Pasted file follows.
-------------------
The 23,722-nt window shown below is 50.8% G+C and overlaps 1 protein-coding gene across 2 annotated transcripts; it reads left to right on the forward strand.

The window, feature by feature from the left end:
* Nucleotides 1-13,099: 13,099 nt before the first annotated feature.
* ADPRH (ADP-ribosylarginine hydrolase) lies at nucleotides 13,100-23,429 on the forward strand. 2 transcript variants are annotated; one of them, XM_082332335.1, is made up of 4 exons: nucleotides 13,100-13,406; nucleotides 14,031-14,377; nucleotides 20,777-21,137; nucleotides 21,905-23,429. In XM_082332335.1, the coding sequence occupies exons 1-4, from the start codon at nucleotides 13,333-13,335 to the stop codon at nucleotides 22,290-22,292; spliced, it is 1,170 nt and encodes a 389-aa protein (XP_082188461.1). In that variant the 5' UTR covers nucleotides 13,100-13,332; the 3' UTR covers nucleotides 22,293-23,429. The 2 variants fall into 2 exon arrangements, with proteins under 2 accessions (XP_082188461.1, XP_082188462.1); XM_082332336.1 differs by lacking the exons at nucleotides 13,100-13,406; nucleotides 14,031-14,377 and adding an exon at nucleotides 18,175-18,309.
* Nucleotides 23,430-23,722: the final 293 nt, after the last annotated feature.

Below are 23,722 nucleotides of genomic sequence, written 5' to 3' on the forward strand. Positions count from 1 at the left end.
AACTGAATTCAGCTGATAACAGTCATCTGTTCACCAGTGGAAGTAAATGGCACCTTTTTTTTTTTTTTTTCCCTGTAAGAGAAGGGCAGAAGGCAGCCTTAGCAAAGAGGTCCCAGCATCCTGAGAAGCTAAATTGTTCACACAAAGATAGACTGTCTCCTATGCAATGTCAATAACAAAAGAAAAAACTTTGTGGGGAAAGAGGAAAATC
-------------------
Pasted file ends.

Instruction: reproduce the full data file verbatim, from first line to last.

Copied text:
The 23,722-nt window shown below is 50.8% G+C and overlaps 1 protein-coding gene across 2 annotated transcripts; it reads left to right on the forward strand.

The window, feature by feature from the left end:
* Nucleotides 1-13,099: 13,099 nt before the first annotated feature.
* ADPRH (ADP-ribosylarginine hydrolase) lies at nucleotides 13,100-23,429 on the forward strand. 2 transcript variants are annotated; one of them, XM_082332335.1, is made up of 4 exons: nucleotides 13,100-13,406; nucleotides 14,031-14,377; nucleotides 20,777-21,137; nucleotides 21,905-23,429. In XM_082332335.1, the coding sequence occupies exons 1-4, from the start codon at nucleotides 13,333-13,335 to the stop codon at nucleotides 22,290-22,292; spliced, it is 1,170 nt and encodes a 389-aa protein (XP_082188461.1). In that variant the 5' UTR covers nucleotides 13,100-13,332; the 3' UTR covers nucleotides 22,293-23,429. The 2 variants fall into 2 exon arrangements, with proteins under 2 accessions (XP_082188461.1, XP_082188462.1); XM_082332336.1 differs by lacking the exons at nucleotides 13,100-13,406; nucleotides 14,031-14,377 and adding an exon at nucleotides 18,175-18,309.
* Nucleotides 23,430-23,722: the final 293 nt, after the last annotated feature.

Below are 23,722 nucleotides of genomic sequence, written 5' to 3' on the forward strand. Positions count from 1 at the left end.
AACTGAATTCAGCTGATAACAGTCATCTGTTCACCAGTGGAAGTAAATGGCACCTTTTTTTTTTTTTTTTCCCTGTAAGAGAAGGGCAGAAGGCAGCCTTAGCAAAGAGGTCCCAGCATCCTGAGAAGCTAAATTGTTCACACAAAGATAGACTGTCTCCTATGCAATGTCAATAACAAAAGAAAAAACTTTGTGGGGAAAGAGGAAAATC